Tag Archives: capital

Agent-Based Models and the Ghost in the Machine

October 7, 2019

Originally published on Economics from the Top Down. In the opening post of this blog, I described my ‘top-down’ approach to studying society. This means studying groups of people without trying to reduce everything to the actions of individuals. It’s not that I think individual actions are unimportant. Of course they are important. The problem … Read More

Groping in the Dark: The Untold Side of Research

October 2, 2019

Originally published on Economics from the Top Down. There is an exciting side of blogging that I want to explore here. Blogging can tell the story behind research. This is something you don’t get in journals. Most scientific articles obey a formula that goes like this: Here is the question I asked. Here is how … Read More

Video: Can Capitalists Afford Economic Growth? An Animation

September 15, 2019

Elvire Thouvenot has produced an animated video that summarizes the key points of Bichler and Nitzan’s 2014 paper “Can Capitalists Afford Recovery? Three Views on Economic Policy in Times of Crisis.” This paper was first printed in Review of Capital as Power. It was reprinted in Philosophers for Change. Watch the video below:    

Real GDP: The Flawed Metric at the Heart of Macroeconomics

August 2, 2019

ABSTRACT The study of economic growth is central to macroeconomics. More than anything else, macroeconomists are concerned with finding policies that encourage growth. And by ‘growth’, they mean the growth of real GDP. This measure has become so central to macroeconomics that few economists question its validity. Our intention here is to do just that. … Read More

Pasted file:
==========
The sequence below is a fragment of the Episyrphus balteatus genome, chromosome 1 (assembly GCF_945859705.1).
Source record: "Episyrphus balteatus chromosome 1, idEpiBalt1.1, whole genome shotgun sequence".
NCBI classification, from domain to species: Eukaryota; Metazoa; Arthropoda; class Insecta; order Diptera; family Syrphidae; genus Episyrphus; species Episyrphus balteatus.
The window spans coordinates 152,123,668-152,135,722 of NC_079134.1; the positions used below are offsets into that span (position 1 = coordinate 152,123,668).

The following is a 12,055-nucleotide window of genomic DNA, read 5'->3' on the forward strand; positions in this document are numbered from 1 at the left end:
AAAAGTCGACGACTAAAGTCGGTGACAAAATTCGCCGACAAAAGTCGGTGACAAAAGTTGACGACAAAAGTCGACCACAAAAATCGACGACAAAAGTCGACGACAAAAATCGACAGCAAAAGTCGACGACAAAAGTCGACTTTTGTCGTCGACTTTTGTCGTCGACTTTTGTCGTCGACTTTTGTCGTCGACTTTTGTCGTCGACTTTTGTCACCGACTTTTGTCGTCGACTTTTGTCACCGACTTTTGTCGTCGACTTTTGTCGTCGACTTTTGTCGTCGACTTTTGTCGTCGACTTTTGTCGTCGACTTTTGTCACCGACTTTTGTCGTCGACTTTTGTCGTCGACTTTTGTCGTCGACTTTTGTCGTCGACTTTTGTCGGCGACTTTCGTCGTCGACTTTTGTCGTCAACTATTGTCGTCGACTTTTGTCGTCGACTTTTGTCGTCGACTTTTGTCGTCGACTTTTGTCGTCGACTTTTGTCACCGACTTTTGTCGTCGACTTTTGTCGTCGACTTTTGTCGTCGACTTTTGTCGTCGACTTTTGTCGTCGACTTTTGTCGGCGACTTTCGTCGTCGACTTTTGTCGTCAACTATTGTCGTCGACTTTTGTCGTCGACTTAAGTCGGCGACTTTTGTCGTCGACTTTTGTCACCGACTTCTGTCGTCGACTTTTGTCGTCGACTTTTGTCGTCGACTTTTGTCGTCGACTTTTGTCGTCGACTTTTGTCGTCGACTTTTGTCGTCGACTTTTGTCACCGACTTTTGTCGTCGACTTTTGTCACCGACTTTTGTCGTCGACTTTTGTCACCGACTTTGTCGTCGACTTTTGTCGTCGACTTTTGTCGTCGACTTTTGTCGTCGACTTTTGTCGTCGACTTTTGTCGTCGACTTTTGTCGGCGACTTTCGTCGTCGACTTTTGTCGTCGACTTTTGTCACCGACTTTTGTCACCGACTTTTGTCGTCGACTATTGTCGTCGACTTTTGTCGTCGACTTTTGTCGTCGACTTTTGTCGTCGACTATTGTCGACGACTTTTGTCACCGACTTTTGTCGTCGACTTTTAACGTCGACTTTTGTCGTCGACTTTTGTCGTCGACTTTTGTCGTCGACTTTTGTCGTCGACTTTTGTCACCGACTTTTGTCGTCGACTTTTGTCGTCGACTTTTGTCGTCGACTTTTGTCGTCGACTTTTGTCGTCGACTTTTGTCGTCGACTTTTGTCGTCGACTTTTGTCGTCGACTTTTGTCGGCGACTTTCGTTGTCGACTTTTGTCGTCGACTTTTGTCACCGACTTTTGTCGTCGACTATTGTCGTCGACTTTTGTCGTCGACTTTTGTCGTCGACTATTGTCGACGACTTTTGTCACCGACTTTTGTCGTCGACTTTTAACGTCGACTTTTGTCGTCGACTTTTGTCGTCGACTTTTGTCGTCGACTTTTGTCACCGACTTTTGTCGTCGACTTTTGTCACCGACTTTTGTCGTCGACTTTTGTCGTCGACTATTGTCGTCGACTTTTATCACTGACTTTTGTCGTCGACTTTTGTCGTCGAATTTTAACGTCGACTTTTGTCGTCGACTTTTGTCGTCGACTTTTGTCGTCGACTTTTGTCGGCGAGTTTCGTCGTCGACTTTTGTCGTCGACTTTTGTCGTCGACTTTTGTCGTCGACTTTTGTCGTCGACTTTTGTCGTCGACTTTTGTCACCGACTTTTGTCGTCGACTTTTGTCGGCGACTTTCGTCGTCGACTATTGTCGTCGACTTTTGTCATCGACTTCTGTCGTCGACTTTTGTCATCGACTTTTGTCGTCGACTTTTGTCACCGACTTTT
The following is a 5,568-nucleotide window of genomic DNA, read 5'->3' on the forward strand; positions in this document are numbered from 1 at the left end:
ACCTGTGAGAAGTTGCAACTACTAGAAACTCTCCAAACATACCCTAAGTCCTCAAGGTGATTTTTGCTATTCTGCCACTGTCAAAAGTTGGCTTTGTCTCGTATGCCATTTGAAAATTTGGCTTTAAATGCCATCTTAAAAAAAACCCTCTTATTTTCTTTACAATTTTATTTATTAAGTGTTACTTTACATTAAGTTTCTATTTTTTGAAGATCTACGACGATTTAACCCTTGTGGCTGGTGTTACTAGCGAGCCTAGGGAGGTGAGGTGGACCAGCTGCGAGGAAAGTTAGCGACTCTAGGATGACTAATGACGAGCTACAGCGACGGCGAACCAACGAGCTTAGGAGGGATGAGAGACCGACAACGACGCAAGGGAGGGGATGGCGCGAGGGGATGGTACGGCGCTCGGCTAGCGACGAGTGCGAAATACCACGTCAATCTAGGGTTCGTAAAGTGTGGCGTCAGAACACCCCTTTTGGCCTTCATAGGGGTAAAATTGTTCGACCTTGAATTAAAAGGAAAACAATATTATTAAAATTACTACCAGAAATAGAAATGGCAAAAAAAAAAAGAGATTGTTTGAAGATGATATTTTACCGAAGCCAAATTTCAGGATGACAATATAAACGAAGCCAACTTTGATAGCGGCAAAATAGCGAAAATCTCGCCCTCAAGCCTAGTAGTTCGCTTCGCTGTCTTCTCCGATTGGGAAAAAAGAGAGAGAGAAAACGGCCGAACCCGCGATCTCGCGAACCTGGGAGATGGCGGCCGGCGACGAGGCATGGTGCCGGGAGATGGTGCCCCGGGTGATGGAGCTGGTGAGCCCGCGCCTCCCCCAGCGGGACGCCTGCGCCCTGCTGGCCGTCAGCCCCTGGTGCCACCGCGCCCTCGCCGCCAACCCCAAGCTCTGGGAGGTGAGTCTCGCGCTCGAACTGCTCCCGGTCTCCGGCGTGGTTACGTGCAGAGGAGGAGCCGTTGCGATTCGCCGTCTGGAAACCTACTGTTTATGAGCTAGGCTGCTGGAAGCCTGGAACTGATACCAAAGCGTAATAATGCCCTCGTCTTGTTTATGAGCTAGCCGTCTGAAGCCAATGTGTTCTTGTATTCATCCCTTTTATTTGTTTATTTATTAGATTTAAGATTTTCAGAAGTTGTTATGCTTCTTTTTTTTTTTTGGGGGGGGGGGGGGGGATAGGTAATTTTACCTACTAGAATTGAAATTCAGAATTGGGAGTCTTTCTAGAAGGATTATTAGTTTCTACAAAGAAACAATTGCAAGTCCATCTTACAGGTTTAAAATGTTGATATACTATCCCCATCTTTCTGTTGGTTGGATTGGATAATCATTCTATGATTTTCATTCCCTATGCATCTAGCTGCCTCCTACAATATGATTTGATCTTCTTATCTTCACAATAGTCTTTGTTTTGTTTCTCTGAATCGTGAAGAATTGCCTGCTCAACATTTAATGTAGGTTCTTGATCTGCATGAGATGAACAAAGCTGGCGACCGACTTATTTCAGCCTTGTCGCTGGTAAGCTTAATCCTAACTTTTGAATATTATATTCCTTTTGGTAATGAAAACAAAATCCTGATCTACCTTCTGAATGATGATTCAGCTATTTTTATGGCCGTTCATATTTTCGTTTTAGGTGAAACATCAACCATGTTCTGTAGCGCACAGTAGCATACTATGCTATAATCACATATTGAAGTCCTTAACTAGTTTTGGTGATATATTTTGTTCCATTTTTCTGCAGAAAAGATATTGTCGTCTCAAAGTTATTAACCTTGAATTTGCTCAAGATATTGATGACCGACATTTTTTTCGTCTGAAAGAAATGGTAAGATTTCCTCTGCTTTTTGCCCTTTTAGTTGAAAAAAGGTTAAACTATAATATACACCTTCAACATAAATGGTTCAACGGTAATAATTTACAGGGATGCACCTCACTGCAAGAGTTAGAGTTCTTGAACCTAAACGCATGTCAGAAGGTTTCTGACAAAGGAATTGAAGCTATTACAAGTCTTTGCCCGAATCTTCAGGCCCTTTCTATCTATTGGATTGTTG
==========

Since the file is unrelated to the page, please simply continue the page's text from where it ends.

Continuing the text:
Sharp, ‘Corporate Urbanization: Between the Future and Survival in Lebanon’

April 14, 2019

ABSTRACT If you look today at the skyline of downtowns throughout the Middle East and beyond, the joint-stock corporation has transformed the urban landscape. The corporation makes itself present through the proliferation of its urban mega-projects, including skyscrapers, downtown developments and gated communities; retail malls and artificial islands; airports and ports; and highways. Built into … Read More

Fix, ‘Dematerialization Through Services: Evaluating the Evidence’

March 16, 2019

ABSTRACT Dematerialization through services is a popular proposal for reducing environmental impact. The idea is that by shifting from the production of goods to the provision of services, a society can reduce its material demands. But do societies with a larger service sector actually dematerialize? I test the ‘dematerialization through services’ hypothesis with a focus … Read More

2019/01: Bichler & Nitzan, ‘Differential Accumulation versus Veblen’s “Differential Advantage” (Revised and Expanded)’

January 30, 2019

This paper clarifies a common misrepresentation of our theory of capital as power, or CasP. Many observers tend to box CasP as an ‘institutionalist’ theory, tracing its central process of ‘differential accumulation’ to Thorstein Veblen’s notion of ‘differential advantage’. This view, we argue, betrays a misunderstanding of CasP, Veblen or both. First, we are not … Read More

Capitalism’s Deniers

January 8, 2019

Originally published at Real World Economics Review Blog. from Shimshon Bichler and Jonathan Nitzan A new, capitalism-denying book is on the shelves, and it makes a stunning discovery: ‘Capitalism without competition is not capitalism’! Distortions: Capitalism Denied Capitalist crisis, like climate change, tends to breed ‘capitalism deniers’. The problem, argue the deniers, lies not in capitalism but in … Read More